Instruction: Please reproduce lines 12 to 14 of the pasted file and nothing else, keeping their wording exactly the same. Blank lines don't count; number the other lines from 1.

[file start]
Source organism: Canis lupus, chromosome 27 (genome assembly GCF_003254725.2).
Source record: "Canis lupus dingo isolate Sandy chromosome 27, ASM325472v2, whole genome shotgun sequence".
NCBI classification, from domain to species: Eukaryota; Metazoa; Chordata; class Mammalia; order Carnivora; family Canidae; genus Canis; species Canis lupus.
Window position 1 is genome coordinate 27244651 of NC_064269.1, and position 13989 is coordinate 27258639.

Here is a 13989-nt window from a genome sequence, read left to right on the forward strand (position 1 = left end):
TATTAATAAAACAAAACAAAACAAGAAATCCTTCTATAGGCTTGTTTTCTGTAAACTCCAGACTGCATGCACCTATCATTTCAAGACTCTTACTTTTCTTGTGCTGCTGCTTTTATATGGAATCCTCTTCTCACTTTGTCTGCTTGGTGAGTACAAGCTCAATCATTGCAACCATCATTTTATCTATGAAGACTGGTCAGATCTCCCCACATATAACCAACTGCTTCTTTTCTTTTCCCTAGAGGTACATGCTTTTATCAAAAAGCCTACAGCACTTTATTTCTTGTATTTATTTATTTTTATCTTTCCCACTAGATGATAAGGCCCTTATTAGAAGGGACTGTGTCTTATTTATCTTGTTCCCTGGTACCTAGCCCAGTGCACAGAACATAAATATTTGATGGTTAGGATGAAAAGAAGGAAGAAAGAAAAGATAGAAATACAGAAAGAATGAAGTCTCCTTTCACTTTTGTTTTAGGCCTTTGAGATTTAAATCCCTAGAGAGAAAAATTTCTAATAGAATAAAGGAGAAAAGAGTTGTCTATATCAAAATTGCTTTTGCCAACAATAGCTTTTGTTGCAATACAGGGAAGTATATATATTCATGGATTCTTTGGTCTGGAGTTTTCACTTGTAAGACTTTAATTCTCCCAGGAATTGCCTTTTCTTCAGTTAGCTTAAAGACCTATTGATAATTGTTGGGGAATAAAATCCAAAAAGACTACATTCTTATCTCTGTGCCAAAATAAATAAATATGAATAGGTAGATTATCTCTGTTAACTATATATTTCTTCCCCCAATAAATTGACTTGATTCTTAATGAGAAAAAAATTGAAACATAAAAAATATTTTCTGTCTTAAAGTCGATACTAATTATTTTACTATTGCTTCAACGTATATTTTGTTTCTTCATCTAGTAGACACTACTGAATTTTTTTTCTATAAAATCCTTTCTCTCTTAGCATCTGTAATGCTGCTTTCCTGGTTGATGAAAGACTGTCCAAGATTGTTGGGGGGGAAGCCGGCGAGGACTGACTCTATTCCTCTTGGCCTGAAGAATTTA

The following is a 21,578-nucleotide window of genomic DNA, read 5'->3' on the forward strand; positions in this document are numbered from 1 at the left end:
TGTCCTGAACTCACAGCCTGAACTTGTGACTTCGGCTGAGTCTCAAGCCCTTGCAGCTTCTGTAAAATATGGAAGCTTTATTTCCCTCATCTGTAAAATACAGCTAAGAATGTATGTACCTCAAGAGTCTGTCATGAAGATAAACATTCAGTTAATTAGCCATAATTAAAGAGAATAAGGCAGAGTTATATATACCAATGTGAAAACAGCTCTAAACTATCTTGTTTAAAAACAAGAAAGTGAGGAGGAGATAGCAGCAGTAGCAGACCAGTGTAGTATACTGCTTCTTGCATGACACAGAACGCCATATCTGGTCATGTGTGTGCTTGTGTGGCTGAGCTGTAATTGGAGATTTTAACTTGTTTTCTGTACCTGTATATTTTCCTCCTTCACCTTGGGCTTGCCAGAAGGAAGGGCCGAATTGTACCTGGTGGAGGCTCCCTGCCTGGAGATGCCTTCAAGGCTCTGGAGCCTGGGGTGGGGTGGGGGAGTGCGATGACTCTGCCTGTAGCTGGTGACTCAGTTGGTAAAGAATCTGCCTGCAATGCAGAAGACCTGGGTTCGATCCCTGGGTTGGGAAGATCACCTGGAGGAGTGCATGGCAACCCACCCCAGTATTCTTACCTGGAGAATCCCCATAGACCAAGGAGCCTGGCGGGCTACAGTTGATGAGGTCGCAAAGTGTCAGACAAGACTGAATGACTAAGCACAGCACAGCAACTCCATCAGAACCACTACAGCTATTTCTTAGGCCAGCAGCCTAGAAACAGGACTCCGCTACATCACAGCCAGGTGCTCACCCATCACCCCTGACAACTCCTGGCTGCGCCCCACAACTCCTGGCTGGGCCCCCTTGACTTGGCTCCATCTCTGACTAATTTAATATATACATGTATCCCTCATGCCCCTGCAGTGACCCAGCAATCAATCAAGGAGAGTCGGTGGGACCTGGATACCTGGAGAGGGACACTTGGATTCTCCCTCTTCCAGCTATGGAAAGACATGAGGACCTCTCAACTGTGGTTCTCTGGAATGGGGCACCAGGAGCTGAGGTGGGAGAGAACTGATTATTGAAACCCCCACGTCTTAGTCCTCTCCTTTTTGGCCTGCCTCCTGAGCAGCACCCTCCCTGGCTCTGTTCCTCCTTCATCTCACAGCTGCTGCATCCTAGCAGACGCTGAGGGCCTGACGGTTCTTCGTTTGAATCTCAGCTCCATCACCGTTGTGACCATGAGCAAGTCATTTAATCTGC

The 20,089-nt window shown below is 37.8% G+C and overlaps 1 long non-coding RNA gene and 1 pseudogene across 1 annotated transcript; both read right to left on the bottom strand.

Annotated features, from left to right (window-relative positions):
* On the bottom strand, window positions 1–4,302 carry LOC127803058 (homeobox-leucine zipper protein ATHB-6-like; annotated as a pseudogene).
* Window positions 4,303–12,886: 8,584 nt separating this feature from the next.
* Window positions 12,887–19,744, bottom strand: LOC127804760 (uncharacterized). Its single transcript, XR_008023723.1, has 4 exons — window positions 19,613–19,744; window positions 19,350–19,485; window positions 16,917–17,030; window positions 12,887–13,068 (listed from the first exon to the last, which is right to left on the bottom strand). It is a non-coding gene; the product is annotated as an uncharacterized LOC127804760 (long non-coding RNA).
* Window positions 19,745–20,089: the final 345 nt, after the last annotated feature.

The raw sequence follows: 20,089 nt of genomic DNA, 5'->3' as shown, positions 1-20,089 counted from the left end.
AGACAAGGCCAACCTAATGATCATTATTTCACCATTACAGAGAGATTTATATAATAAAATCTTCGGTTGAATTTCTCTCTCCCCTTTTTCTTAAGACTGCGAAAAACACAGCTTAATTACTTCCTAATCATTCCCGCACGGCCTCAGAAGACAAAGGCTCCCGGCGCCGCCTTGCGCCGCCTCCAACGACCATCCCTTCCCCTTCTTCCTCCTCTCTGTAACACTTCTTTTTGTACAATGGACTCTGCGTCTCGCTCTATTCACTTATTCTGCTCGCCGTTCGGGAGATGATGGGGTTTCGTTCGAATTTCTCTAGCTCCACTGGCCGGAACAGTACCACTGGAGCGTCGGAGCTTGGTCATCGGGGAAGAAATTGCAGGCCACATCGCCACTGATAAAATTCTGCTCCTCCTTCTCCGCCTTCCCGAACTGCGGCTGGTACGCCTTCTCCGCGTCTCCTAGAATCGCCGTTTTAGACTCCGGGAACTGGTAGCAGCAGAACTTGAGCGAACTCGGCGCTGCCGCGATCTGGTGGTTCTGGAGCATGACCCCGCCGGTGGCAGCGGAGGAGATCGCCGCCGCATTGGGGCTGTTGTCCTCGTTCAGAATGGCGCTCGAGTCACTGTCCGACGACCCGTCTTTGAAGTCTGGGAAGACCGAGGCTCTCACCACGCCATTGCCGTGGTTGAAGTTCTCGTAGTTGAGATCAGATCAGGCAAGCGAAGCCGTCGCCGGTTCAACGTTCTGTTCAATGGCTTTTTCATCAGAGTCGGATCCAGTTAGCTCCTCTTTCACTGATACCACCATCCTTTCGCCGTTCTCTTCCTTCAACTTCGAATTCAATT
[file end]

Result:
* Window positions 4,303–12,886: 8,584 nt separating this feature from the next.
* Window positions 12,887–19,744, bottom strand: LOC127804760 (uncharacterized). Its single transcript, XR_008023723.1, has 4 exons — window positions 19,613–19,744; window positions 19,350–19,485; window positions 16,917–17,030; window positions 12,887–13,068 (listed from the first exon to the last, which is right to left on the bottom strand). It is a non-coding gene; the product is annotated as an uncharacterized LOC127804760 (long non-coding RNA).
* Window positions 19,745–20,089: the final 345 nt, after the last annotated feature.